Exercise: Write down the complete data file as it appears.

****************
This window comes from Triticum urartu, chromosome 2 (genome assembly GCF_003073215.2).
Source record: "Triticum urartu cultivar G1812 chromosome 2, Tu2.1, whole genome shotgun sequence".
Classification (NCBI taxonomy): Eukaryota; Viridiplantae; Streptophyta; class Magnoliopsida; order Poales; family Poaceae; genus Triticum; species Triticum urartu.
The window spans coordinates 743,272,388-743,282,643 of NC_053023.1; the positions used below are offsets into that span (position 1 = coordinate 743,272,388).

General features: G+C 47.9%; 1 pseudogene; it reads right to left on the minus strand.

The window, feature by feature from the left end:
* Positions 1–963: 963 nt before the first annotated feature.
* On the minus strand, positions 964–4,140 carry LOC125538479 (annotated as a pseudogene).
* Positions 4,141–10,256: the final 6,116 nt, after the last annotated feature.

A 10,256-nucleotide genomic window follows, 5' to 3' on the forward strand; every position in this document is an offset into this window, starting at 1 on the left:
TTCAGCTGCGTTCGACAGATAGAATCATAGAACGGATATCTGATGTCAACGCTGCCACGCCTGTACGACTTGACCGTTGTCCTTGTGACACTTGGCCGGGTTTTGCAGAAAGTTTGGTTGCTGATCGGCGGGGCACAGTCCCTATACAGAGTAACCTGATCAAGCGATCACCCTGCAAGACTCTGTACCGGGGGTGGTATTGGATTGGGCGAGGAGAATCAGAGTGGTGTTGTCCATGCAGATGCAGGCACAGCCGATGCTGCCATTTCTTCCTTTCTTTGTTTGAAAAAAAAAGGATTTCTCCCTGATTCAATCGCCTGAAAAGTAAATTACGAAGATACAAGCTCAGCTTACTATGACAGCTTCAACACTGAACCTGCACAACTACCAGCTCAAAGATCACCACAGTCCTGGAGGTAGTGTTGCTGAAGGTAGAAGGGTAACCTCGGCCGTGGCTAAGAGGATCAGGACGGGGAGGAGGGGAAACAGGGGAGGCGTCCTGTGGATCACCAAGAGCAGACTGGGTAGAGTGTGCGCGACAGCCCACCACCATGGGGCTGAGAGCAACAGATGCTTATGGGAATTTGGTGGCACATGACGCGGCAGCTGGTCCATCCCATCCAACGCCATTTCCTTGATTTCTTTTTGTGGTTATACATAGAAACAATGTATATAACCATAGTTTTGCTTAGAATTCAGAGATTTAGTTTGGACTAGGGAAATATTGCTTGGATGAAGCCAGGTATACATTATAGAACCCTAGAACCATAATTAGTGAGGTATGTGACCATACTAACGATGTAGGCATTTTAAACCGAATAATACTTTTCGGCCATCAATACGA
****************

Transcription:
This window comes from Triticum urartu, chromosome 2 (genome assembly GCF_003073215.2).
Source record: "Triticum urartu cultivar G1812 chromosome 2, Tu2.1, whole genome shotgun sequence".
Classification (NCBI taxonomy): Eukaryota; Viridiplantae; Streptophyta; class Magnoliopsida; order Poales; family Poaceae; genus Triticum; species Triticum urartu.
The window spans coordinates 743,272,388-743,282,643 of NC_053023.1; the positions used below are offsets into that span (position 1 = coordinate 743,272,388).

General features: G+C 47.9%; 1 pseudogene; it reads right to left on the minus strand.

The window, feature by feature from the left end:
* Positions 1–963: 963 nt before the first annotated feature.
* On the minus strand, positions 964–4,140 carry LOC125538479 (annotated as a pseudogene).
* Positions 4,141–10,256: the final 6,116 nt, after the last annotated feature.

A 10,256-nucleotide genomic window follows, 5' to 3' on the forward strand; every position in this document is an offset into this window, starting at 1 on the left:
TTCAGCTGCGTTCGACAGATAGAATCATAGAACGGATATCTGATGTCAACGCTGCCACGCCTGTACGACTTGACCGTTGTCCTTGTGACACTTGGCCGGGTTTTGCAGAAAGTTTGGTTGCTGATCGGCGGGGCACAGTCCCTATACAGAGTAACCTGATCAAGCGATCACCCTGCAAGACTCTGTACCGGGGGTGGTATTGGATTGGGCGAGGAGAATCAGAGTGGTGTTGTCCATGCAGATGCAGGCACAGCCGATGCTGCCATTTCTTCCTTTCTTTGTTTGAAAAAAAAAGGATTTCTCCCTGATTCAATCGCCTGAAAAGTAAATTACGAAGATACAAGCTCAGCTTACTATGACAGCTTCAACACTGAACCTGCACAACTACCAGCTCAAAGATCACCACAGTCCTGGAGGTAGTGTTGCTGAAGGTAGAAGGGTAACCTCGGCCGTGGCTAAGAGGATCAGGACGGGGAGGAGGGGAAACAGGGGAGGCGTCCTGTGGATCACCAAGAGCAGACTGGGTAGAGTGTGCGCGACAGCCCACCACCATGGGGCTGAGAGCAACAGATGCTTATGGGAATTTGGTGGCACATGACGCGGCAGCTGGTCCATCCCATCCAACGCCATTTCCTTGATTTCTTTTTGTGGTTATACATAGAAACAATGTATATAACCATAGTTTTGCTTAGAATTCAGAGATTTAGTTTGGACTAGGGAAATATTGCTTGGATGAAGCCAGGTATACATTATAGAACCCTAGAACCATAATTAGTGAGGTATGTGACCATACTAACGATGTAGGCATTTTAAACCGAATAATACTTTTCGGCCATCAATACGA